I've noticed the whole two wheeled platform is "potentially dangerous".

don't think anyone will ever be guilty of coming away, after a ride on my XS, and saying, "boy, it's got a good rear brake!
:laughing:
With you thuban. Never had an XS drum rear brake be too powerful. Rear disc perhaps.
A very strong rear disc is a fantastic thing to have off road! A YZ250 definitely benefits from that. On road, I'm very okay with the weakness of the XS rear drum. I prefer to use the rear brake only even, while stopped at intersections :D
I hope you get your shoes working adequately. Try flipping em over even if you think they are thick and in good shape to run further. Or buy new OEM shoes.
-R
 
Rear disk on non-abs bike is 100 pure marketing and potentially dangerous

I trail brake on entry.
There is only just so much rear contact patch available to the XS with stock swing arm and sprocket spacing.
On exit the rear brake is traction control.
In effect I am traction control.

Granted this isn't for beginners or even for stock engine output. I've been doing this for 45 years and the least of my engines is around 55 HP and near 70 HP for the alcoholic. Both engines have enough compression braking to pulse the rear end on entry so the clutch is in and the rear brake is used to establish entry and left on to near apex and then reapplied on exit to limit wheel spin.

In the end the rear disc is over all simpler, easier to manufacture, easier to service, and if designed with any intelligence lighter with a significantly lower un-sprung weight penalty.

I don't suggest this riding style for any but the experienced rider and/or a highly modified engine. It's actually a waste of time, tire, brake pad and rotor with little to gain other than attacking a corner.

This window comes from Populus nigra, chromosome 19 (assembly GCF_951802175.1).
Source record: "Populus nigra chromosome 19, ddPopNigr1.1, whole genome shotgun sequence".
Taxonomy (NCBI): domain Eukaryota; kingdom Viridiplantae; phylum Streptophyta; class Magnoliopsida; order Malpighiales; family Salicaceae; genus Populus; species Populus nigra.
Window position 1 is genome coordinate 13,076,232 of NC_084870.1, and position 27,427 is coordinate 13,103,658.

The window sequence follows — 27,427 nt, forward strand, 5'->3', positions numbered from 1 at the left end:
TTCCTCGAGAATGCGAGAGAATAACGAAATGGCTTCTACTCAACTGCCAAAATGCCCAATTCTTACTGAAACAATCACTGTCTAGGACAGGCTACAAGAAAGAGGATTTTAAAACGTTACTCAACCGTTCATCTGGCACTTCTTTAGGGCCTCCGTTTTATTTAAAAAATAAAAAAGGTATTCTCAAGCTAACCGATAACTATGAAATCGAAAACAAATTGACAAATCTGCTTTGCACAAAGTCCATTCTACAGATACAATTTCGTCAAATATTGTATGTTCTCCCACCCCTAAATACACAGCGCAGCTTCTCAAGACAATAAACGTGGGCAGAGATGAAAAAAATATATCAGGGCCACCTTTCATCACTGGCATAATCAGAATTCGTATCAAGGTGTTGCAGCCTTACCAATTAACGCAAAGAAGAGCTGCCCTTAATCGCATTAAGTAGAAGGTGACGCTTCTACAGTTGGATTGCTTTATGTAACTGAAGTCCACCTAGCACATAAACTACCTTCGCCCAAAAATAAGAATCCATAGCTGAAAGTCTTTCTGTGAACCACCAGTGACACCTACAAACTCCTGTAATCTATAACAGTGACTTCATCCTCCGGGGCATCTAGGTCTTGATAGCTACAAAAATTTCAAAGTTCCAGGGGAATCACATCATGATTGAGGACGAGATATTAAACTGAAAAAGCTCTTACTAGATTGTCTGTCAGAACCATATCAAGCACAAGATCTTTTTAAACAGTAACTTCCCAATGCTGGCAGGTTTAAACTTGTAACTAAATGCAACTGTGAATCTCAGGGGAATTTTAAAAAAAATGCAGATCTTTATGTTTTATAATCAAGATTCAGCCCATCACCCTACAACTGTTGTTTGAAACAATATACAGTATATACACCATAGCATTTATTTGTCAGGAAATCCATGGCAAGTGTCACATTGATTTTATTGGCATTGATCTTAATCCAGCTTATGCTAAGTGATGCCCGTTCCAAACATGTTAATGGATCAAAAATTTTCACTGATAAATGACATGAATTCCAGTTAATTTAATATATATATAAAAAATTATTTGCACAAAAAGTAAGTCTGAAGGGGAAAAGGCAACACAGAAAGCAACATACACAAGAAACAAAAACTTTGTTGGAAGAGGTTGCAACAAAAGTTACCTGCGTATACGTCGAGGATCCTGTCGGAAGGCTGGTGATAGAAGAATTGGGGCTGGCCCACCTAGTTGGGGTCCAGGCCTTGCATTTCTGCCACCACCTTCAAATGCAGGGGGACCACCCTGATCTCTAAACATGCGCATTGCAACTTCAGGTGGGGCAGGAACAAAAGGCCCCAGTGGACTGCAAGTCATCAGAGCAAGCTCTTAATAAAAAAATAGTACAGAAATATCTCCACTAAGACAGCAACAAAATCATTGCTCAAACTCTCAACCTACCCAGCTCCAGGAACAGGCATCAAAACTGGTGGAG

.
Even for the experienced rider adjusting to aggressive trail braking can lead to embarrassing and possibly painful results.
 
I trail brake on entry.
There is only just so much rear contact patch available to the XS with stock swing arm and sprocket spacing.
On exit the rear brake is traction control.
In effect I am traction control.
It's interesting what different people do. My first experience on a bike was at MSF, so I do what they do, sort of religiously, including some proselytizing. In normal circumstances the rear brake doesn't need to be strong. In emergency circumstances it isn't doing any good if it's skidding and it certainly will when all the weight has shifted to the front, so it doesn't need to be strong there either. So practically speaking I see nothing to gain by making it stronger. In fact I actually weaken mine on purpose by having the pedal mounted pointing a bit downward so if I were to really get on it my foot is pointing quite a bit downward which is much weaker than if the foot was level
 
Good brakes are like prophylactics and spurs. Better to have them and not need them, than need them and not have them. Like gggGary said, rear brake is adequate. I just looked at the factory brakes that came off the bike. They are worn perfectly in the middles. There was no more meat on one end that the other. It looks like they were doing the optimum they could do.
 
Good brakes are like prophylactics and spurs. Better to have them and not need them, than need them and not have them. Like gggGary said, rear brake is adequate. I just looked at the factory brakes that came off the bike. They are worn perfectly in the middles. There was no more meat on one end that the other. It looks like they were doing the optimum they could do.